Tech CEOs Team Up to Create New Web-Tracking Technology
Black Enterprise Magazine January-March 2019 Issue

Page: 1 2

PredPop founders Shelton Mercer III (l) and Jon Gosier

“In addition to capturing historic trends, it also makes projections and gives artists and labels ideas about how to maximize monetization opportunities,” says Gosier. “The audio cookie allows artists and record labels to receive ad revenue associated with their music. It serves the purpose of monetizing things that were previously not monetizable. Our technology works for independent artists as much as it does for signed artists.”

While the technology is up and running, the company is in a pilot stage until after they raise a seed round of $1.2 million, where they can grow the company and support multiple clients.

Gosier, a former recording engineer who worked with Outcast, the Neptunes and Tyler Perry, left the music industry around the time that Napster hit the scene. He’s currently known as a successful technology impresario who has built a number of successful ventures, including Metalayer, a big data solutions platform that was acquired in October 2013. The sale of Metalayer to D8A allowed Gosier to open Third Cohort, a fund he started with eight other Philly-based investors to dole out $10,000 to $25,000 to very early stage tech startups. Shelton and Gosier connected through a common desire to boost the startup innovation scene in Philadelphia.

“Our partnership made a lot of sense because of my background working with music acts like The Jonas Brothers at Warner Bros. Records and Universal Records,” says Shelton, a serial entrepreneur who launched a media strategy startup and built a prosperous software platform for fan incentive sites that leveraged gamification and rewards to promote content and drive grassroots marketing. “We are going to labels, artists, and brands and looking at ways to bring them all together so we can deliver revenue to the folks who deserve it.”

Page: 1 2

Marcia Wade Talbert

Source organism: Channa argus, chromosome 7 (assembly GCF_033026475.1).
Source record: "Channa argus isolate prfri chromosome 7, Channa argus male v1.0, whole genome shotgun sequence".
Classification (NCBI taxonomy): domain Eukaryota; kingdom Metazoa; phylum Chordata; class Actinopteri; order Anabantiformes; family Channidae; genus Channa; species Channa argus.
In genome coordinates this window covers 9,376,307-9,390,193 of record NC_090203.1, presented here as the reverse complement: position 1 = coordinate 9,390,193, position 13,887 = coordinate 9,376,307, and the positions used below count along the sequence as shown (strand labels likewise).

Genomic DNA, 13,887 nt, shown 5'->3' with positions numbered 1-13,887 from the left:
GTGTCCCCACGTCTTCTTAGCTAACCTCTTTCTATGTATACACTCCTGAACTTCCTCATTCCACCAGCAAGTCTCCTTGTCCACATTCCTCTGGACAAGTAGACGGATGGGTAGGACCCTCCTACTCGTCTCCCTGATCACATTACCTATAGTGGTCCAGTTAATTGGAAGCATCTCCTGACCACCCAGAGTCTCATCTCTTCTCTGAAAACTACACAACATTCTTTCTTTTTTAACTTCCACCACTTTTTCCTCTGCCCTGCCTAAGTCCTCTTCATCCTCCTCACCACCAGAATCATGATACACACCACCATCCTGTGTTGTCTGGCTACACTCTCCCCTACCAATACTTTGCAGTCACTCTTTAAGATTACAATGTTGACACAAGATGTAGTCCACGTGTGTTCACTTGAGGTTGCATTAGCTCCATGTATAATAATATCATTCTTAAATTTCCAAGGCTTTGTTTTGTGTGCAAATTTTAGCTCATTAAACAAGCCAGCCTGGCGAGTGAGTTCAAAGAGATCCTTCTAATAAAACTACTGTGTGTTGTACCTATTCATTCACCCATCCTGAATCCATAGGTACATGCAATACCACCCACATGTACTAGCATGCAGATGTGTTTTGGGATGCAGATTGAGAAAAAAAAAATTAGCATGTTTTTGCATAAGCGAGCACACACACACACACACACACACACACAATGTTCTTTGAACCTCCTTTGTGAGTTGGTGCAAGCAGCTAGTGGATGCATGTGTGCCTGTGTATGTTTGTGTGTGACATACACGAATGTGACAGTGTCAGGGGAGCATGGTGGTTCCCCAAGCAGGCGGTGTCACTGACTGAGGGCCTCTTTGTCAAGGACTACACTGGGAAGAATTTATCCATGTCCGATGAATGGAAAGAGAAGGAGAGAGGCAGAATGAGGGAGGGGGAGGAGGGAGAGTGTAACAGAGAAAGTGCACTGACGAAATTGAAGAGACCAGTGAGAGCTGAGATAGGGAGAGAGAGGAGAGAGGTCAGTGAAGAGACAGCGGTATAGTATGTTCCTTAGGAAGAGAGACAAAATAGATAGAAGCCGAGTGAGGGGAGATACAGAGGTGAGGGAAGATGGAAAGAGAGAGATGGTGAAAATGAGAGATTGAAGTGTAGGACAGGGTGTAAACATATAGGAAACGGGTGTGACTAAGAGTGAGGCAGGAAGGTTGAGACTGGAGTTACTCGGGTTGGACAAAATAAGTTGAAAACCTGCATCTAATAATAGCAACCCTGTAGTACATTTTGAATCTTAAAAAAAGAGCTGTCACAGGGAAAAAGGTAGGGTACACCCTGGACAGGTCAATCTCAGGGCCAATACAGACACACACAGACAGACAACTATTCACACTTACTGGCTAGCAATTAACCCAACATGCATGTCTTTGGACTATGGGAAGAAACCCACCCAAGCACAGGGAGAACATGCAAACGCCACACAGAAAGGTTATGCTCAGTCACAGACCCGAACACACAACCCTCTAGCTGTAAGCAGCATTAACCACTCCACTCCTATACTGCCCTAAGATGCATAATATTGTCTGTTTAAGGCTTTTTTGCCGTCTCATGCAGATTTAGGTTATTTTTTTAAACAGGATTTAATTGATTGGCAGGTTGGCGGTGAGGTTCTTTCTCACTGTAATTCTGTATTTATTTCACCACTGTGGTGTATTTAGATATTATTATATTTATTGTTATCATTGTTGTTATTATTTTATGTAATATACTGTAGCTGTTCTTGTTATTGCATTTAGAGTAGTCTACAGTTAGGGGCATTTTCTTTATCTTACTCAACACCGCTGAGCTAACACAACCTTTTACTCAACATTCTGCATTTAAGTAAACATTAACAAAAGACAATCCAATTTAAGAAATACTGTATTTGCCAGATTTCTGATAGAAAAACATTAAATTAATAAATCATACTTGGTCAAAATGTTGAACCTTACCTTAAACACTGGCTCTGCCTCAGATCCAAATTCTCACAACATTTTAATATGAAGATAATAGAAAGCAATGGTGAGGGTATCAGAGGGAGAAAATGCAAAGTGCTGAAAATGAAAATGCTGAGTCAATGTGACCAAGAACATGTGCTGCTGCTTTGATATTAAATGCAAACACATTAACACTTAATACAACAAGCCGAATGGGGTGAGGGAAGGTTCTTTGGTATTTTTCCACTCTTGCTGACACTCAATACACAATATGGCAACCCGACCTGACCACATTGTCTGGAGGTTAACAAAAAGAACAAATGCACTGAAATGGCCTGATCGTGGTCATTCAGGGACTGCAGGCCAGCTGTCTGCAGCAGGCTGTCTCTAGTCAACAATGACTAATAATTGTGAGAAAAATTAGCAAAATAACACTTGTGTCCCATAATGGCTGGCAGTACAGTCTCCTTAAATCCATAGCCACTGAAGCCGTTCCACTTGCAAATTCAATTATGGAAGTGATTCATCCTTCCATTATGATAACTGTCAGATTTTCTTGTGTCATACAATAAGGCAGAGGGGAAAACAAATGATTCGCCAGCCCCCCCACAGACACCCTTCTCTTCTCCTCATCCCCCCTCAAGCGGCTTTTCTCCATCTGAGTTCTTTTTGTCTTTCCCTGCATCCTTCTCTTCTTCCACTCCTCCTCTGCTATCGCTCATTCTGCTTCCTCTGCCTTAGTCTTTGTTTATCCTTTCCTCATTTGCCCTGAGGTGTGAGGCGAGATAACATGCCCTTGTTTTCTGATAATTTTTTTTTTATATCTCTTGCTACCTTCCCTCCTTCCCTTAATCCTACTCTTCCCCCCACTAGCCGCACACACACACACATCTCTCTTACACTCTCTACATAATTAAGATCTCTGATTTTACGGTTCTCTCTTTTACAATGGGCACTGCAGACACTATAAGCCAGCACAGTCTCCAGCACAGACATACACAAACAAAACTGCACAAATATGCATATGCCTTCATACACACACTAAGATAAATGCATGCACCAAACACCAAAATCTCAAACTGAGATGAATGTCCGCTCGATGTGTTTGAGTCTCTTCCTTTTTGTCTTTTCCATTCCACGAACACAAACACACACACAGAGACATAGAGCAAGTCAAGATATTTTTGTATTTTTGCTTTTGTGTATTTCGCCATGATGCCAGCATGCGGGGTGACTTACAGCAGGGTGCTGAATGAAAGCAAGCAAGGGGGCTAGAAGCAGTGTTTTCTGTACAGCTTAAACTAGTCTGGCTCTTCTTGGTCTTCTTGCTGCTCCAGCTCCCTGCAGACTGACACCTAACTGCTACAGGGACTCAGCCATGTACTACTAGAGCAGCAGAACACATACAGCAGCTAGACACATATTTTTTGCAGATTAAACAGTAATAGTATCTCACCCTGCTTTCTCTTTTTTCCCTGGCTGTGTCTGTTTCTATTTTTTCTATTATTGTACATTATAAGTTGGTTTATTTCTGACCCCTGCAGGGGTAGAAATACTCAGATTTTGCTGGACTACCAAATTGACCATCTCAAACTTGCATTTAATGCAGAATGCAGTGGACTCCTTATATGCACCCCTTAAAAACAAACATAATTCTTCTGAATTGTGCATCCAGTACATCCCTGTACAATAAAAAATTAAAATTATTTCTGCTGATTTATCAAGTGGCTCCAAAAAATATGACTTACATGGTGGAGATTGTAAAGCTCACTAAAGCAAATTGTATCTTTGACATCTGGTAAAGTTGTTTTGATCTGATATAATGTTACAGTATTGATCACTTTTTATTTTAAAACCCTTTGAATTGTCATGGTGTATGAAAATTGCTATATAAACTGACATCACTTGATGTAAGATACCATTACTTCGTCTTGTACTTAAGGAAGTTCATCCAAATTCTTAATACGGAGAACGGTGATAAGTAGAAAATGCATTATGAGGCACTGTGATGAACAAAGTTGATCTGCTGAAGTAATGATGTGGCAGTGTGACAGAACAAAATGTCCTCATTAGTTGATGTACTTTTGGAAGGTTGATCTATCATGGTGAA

Marcia is a multimedia content producer focusing on technology at Black Enterprise Magazine. In this capacity she writes and assigns stories to educate readers about social media; digital integration; gadgets, apps, and software for business and professional development; minority tech startups; and careers in STEM (Science, Technology, Engineering, and Mathematics). In 2012, she received two Salute to Excellence Awards from the National Association of Black Journalists and was recognized by Blacks in Technology (BiT) as one of the Top 10 Black achievers in the tech arena for 2011 at SXSW in Austin, Texas. She has spoken about technology on panels for New York Social Media Week, at The 2012 Rainbow/PUSH Wall Street Summit, as well as at Black Enterprise’s Entrepreneurs Conference and Women of Power Summit. In 2011, chose her as one of 28 People of Color Impacting the Social Web, and through crowdsourcing she was listed as one of BlackWeb2.0's/HP's 50 Most Notable African American Tastemakers in Social Media and Technology for 2010. Since taking on the role of Tech editor in September 2010, she has conceived and produced five cover stories on Technology and/or STEM and countless articles, videos, and slideshows online. Before joining as an interactive general assignment reporter in 2008, she freelanced with Black Enterprise beginning in 2003 while working as the technical editor at Prepared Foods magazine. There she further honed her writing skills and became an authority on food ingredients, including ingredients used in food fortification and enrichment. Meanwhile, her freelancing with Black Enterprise and helped her stay current on issues pertaining to the financial and business welfare of African Americans. As a general reporter for Black Enterprise she attended and reported on the Democratic and Republican National Conventions, where she interviewed Valerie Jarrett, senior advisor and assistant to President Barack Obama and U.S. Attorney General Eric Holder. Marcia has a Bachelor of Science degree in Agriculture with an emphasis in food science from the University of Minnesota, and a Master of Science degree in journalism from Roosevelt University in Chicago. En route to her secondary degree, she served as the editor-in-chief of the Roosevelt University Torch, a weekly, student-run newspaper. An avid photographer and videographer, Marcia is one of several employees at BLACK ENTERPRISE who interned for the publishing company as a college student. She lives in New Jersey with her husband, a food scientist; her seventeen-month-old daughter; and “The Cat”, but still considers Chicago home.